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Loyola University Chicago

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Faculty Research

Bringing visibility to predatory litigation

When Professor Matthew Sag and recent Loyola law graduate Jake Haskell (JD ’16) decided to work together on a public interest research project about predatory litigation and copyright trolling, they did not expect that their paper would go viral. Their law review article, “Defense Against the Dark Arts of Copyright Trolling,” was listed on the Social Science Research Network’s (SSRN), a website devoted to the dissemination of scholarly research in the areas of social sciences and humanities, as its top paper the week of May 22, 2017, with more than 4,000 downloads. It was also recently featured on several copyright blogs and websites.

Lawsuits targeting anonymous defendants accused of illegal file sharing have transformed the copyright litigation landscape over the past few years. Although these “copyright trolling” lawsuits account for about half of all copyright litigation, the phenomenon has garnered relatively little attention. Sag has written about how various aspects of copyright law, such as statutory damages, and civil procedure rules about joinder, have enable copyright trolling. His article with Haskell has further increased visibility of this emerging predatory litigation trend.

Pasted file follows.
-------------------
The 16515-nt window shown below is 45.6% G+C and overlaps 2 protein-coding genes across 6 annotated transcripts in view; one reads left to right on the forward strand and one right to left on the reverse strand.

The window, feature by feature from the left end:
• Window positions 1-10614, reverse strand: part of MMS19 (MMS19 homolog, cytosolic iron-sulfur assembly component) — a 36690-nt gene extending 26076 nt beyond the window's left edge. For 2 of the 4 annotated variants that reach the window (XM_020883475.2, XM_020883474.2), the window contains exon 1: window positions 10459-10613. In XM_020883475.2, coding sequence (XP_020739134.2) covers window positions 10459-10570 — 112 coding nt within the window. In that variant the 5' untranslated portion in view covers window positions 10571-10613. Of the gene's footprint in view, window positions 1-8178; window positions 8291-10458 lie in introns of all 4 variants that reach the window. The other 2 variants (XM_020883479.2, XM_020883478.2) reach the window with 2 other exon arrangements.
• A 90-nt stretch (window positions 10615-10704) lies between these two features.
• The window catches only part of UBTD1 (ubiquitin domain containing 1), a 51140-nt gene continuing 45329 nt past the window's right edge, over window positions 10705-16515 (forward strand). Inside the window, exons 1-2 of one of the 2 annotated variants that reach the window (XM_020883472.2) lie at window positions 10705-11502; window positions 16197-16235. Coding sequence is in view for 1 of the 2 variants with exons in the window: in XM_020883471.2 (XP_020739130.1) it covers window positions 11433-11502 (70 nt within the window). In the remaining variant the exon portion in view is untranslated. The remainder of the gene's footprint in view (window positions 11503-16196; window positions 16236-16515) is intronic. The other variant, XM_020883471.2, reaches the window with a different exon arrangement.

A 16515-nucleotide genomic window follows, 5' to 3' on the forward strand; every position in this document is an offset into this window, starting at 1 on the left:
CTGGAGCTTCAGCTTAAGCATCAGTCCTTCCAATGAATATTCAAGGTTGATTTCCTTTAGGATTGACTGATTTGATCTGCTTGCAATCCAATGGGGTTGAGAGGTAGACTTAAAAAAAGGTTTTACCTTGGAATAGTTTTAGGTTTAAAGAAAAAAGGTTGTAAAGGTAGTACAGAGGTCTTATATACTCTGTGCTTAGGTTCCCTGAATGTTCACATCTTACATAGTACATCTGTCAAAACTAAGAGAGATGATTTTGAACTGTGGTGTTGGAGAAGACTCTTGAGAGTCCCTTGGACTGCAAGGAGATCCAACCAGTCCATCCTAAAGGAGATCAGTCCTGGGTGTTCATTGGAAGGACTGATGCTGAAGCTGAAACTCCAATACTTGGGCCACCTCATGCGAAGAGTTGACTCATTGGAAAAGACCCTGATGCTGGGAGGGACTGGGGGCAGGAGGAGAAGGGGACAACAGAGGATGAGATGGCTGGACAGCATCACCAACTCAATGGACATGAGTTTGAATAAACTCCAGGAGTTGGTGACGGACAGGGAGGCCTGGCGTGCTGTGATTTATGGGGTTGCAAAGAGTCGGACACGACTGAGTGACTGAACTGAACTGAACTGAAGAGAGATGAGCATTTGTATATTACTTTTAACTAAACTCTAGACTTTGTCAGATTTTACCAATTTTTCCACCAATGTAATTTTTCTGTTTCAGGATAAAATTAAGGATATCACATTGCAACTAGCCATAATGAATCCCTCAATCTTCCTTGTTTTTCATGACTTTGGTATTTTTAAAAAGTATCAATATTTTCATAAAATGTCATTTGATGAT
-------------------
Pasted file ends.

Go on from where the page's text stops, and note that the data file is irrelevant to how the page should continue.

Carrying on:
“Ordinary working people are coerced into settling meritless or mistargeted copyright trolling suits because few lawyers are willing or able to take on these cases,” says Sag, a member of Loyola’s full-time law faculty who focuses his research on intellectual property and the relationship between law and technology. “The goal of our paper was to level the playing field by exposing the tactics and weaknesses of the typical copyright troll.”

Haskell took Sag’s Copyright course while he was a law student at Loyola, and then worked on the paper with Sag last fall after passing the Illinois bar exam. Sag and Haskell say that those most affected by predatory litigation are vulnerable members of society—low income men and women who are unfamiliar or wary of the court system.

“Our goal was to cut through most of the technical goop that permeates file-sharing cases and get to the heart of the issue so that even attorneys unfamiliar with copyright law and intimidated by internet jargon could get involved,” says Haskell, who is an associate at the firm Arce Stark Law. “Professor Sag wanted to show a clear roadmap of the courts’ position on the issues, and I wanted to work on countering trolls’ typical arguments. We are pleased that so many people took note of our paper, and that we are making an impact on a legal trend that preys upon the defenseless.”

The paper will be published in 2018 in the Iowa Law Review.

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